Oh well, I tried….

I decided recently that donating blood for the first time will be a real step in the right direction. Breaking through that taboo in my head would prove enlightening and beneficial. Well I suppose it was enlightening – I discovered you cannot just donate that easily!

You wouldn’t believe what a huge disappointment it was for me.WP_20160224_001

I approached the day with enthusiasm but when I reached the town hall where I was to donate my nerves were jangling. Inside my nerves only got worse, for a bit I actually thought of calling it quits and going home. I felt nauseas and ‘spacey’. I stuck it out and went through my screening process. They were exceptionally thorough, even calling my GP to ensure I could safely donate because I had miscarried 4 months before. The fact I was born in South Africa also became a small sticking point, the final check of my iron levels finally cleared me to donate.

I drank my 500ml glass of water and then I was called to come and sit on a weird grey chair that tilts you back. I was hooked up and almost immediately there was this beeping sound. I had to squeeze something in my hand to keep the pressure up, that continued for a few minutes, but the beeping kept coming back. I learnt that the machine weighing my blood also checks that its flowing at a fast enough rate. Mine was not, if they do not get your full donation in 15 minutes it becomes unusable. So after I had only managed half a pint they had to ‘let it down’ and call it quits for real. The reason is my veins are too narrow, the donor carer advised me to try again in 2-4 years as my veins may have changed by then.

I got up, had my water and a biscuit and then made my way home, feeling rather dejected by the experience. The disappointment that I wasn’t able to do what I had set out to do really got to me. I never thought for a moment that my slim little veins would be what got me!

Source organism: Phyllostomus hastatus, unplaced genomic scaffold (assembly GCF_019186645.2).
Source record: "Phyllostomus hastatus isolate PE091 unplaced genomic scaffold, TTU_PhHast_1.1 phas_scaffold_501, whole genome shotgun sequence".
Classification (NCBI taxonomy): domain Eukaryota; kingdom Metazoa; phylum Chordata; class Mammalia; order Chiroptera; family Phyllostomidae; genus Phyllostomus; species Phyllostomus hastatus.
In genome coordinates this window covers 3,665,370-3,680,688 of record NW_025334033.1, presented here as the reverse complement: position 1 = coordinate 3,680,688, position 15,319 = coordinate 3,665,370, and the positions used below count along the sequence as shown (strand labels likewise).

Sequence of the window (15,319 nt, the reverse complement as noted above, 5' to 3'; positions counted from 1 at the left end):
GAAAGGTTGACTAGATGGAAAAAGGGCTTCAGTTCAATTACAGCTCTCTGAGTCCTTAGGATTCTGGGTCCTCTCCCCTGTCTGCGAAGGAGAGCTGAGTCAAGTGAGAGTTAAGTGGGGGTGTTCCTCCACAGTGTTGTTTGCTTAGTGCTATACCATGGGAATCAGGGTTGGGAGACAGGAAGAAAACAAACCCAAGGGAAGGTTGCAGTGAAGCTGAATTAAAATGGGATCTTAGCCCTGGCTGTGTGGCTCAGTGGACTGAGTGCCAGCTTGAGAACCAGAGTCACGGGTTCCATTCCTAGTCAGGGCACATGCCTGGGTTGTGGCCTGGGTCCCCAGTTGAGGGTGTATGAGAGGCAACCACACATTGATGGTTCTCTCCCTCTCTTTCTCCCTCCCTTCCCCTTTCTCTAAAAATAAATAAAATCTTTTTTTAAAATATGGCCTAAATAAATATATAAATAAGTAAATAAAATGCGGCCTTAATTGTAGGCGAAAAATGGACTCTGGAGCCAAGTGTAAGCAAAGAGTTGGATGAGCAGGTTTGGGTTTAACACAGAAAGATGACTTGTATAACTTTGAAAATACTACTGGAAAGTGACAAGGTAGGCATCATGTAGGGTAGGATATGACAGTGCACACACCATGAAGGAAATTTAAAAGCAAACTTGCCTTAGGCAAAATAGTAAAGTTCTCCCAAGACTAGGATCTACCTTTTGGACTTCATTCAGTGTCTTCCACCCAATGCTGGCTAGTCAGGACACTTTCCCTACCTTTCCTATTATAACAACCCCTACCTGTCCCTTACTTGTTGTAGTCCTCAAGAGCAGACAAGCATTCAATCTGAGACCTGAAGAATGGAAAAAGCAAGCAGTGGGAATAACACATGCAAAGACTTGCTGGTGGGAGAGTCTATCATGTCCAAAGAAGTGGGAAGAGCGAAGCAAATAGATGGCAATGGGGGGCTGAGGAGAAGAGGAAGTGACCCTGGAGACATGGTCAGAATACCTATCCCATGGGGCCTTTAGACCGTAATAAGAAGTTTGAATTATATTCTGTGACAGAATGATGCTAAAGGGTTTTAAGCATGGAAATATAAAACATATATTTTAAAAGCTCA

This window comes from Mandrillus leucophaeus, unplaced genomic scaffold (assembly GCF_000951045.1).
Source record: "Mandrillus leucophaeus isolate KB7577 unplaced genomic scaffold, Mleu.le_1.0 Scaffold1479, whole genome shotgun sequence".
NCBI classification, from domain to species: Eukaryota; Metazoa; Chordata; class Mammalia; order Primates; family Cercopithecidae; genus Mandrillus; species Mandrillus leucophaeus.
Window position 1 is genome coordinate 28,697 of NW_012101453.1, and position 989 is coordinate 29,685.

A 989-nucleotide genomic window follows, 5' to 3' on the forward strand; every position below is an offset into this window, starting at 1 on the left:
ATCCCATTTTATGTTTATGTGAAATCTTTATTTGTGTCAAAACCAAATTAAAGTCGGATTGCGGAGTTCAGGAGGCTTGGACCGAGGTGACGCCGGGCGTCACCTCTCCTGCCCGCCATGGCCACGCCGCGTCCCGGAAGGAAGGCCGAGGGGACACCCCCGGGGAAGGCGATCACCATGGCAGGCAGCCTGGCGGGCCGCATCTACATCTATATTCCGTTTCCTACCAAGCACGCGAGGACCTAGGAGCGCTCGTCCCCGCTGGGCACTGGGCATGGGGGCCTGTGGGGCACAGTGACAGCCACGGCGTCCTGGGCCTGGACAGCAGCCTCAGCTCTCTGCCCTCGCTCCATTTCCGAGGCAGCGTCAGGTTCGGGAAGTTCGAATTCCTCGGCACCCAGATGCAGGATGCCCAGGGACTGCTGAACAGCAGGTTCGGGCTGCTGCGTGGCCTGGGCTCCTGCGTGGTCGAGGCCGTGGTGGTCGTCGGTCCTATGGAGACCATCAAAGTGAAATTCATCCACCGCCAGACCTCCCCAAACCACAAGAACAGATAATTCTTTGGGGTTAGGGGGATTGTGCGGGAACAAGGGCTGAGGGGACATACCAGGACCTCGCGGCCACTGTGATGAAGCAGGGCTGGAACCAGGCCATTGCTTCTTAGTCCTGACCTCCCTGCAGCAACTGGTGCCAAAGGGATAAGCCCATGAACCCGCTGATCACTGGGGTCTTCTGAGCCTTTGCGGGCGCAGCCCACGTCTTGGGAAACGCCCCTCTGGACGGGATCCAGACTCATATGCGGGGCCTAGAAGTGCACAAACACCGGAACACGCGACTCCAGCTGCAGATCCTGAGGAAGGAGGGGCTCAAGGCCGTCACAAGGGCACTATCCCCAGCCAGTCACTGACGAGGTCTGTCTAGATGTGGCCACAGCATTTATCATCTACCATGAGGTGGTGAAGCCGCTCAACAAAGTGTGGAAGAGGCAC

As the title of this blog says, ‘oh well, I tried’. Still doesn’t feel very good though!

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3 thoughts on “Oh well, I tried….

  1. You should feel good. You did something which could have saved a person – a baby, a toddler, a teenager, a middle-aged person, an elderly person – your husband, your son…. Is that something to be despondent about? I would say definitely not. You did great – you should be proud that you did something in an effort to selflessly help another human being. What can give you more faith than that? You have my respect, and gratitude that it may have been one of our family that you could have helped to save. That’s religion.

    Like

      • I’m really disappointed I haven’t made as much effort as Pauline and Aaron – but I will make it up – I’ll donate every time I see the transfusion unit coming to my town.

        It was a very personal and heartfelt post you wrote – the fact you tried is as good as actually doing it. If you succeed next time, then that’s a bonus – but trying is what really counts.

        You’re an inspiration… don’t change.

        Mark

        Liked by 1 person

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